• Urine

    • Throat swab

    • Ethylenediamine tetra-acetic acid (EDTA) blood (it is acceptable not to send EDTA blood if no sample was sent previously as the patient was well throughout admission)

  • Lesion criteria: there have been no new lesions for 48 hours; there are no mucous membrane lesions; and all lesions have crusted over, scabs have dropped off, and intact skin remains underneath.

Patients can be discharged from an isolation facility/ward to another hospital ward, a different inpatient facility, or a residential facility (e.g., care home) only when all of the above clinical, laboratory, and lesion criteria are met. Patients can be discharged to their home, without the need for ongoing isolation, if all of the above criteria are met. Patients who meet the clinical criteria, but who do not meet either the laboratory or lesion criteria, may be discharged to continue isolation at home (according to current public health regulations) where it is safe to do so as assessed by the treating clinician.

In household settings, the UKHSA recommends that patients are able to end self-isolation at home once the following criteria are met:[164]

  • Clinical criteria: the patient has been assessed by telephone or video call and has been afebrile for 72 hours and is considered systemically well

  • Lesion criteria: there have been no new lesions for 48 hours; there are no oral mucous membrane lesions; all lesions have crusted over; all lesions on exposed skin (including face, arms, and hands) have scabbed over, the scabs have dropped off, and a fresh layer of skin has formed underneath; and lesions in other areas can remain covered throughout the patient’s time outside of their home or when in contact with other people.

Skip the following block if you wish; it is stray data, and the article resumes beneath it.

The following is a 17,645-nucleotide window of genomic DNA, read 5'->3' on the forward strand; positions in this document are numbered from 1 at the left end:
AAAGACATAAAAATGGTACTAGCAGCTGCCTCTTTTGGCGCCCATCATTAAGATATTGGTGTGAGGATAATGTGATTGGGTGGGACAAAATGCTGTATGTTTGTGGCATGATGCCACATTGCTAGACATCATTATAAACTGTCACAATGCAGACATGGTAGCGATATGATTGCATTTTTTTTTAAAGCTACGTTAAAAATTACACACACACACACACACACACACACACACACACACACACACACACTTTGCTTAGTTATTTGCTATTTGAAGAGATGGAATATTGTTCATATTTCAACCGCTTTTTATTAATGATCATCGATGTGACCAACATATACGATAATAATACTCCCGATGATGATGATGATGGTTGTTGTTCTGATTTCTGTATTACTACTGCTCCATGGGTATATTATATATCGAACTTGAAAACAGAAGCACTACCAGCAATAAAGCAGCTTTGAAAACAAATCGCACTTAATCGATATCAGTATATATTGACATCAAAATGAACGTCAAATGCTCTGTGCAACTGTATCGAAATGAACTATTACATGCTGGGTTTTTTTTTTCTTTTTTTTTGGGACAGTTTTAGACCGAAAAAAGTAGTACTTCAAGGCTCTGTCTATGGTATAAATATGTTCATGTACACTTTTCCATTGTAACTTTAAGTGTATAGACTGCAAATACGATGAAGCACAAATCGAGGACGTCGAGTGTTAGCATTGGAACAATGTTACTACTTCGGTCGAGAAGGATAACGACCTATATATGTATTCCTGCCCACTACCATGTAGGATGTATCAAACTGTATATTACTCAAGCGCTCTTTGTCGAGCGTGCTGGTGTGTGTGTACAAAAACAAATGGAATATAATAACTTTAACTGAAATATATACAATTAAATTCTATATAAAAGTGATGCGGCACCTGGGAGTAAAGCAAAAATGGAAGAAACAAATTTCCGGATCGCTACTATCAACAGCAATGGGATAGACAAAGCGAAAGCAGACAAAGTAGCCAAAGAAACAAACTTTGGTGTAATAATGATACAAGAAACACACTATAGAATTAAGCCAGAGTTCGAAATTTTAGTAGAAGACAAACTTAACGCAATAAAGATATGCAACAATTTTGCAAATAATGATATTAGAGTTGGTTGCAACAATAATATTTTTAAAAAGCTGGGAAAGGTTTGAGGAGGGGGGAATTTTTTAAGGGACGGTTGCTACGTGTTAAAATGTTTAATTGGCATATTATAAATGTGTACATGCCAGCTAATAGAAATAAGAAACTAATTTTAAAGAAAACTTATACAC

The patient can resume full normal activities with no restrictions (full de-isolation) when they meet the clinical criteria above and the following lesion criteria:[164]

  • No new lesions for 48 hours

  • No mucous membrane lesions

  • All lesions (for both exposed and unexposed areas) have crusted over, all scabs have dropped off, and intact skin remains underneath.

Advise patients to avoid close contact with immunocompromised people, pregnant women, and children <12 years of age until they meet full de-isolation criteria above (this may include exclusion from work if their work requires close contact with any of these groups).

Children and adolescents

Consider treatment on a case-by-base case in children and adolescents. Management is generally the same as for adults, with a few exceptions.[74]

  • Take the child’s age, caregiving needs, and family and carer preferences into consideration for isolation and infection control in children who require hospitalisation. Limit the number of carers to one person, when possible, regardless of whether the child is in hospital or at home.

  • Pay particular attention to keeping skin lesions covered and preventing children from scratching lesions or touching their eyes.

  • Tecovirimat is also the recommended first-line antiviral agent in children and adolescents, if treatment is indicated. However, safety and efficacy data are lacking and no clinical studies have been performed in paediatric populations. Alternative antiviral agents (e.g., cidofovir, brincidofovir) are reserved for unusual circumstances (e.g., very severe infections, disease progression despite tecovirimat treatment, tecovirimat is contraindicated or unavailable) due to their potential toxicity.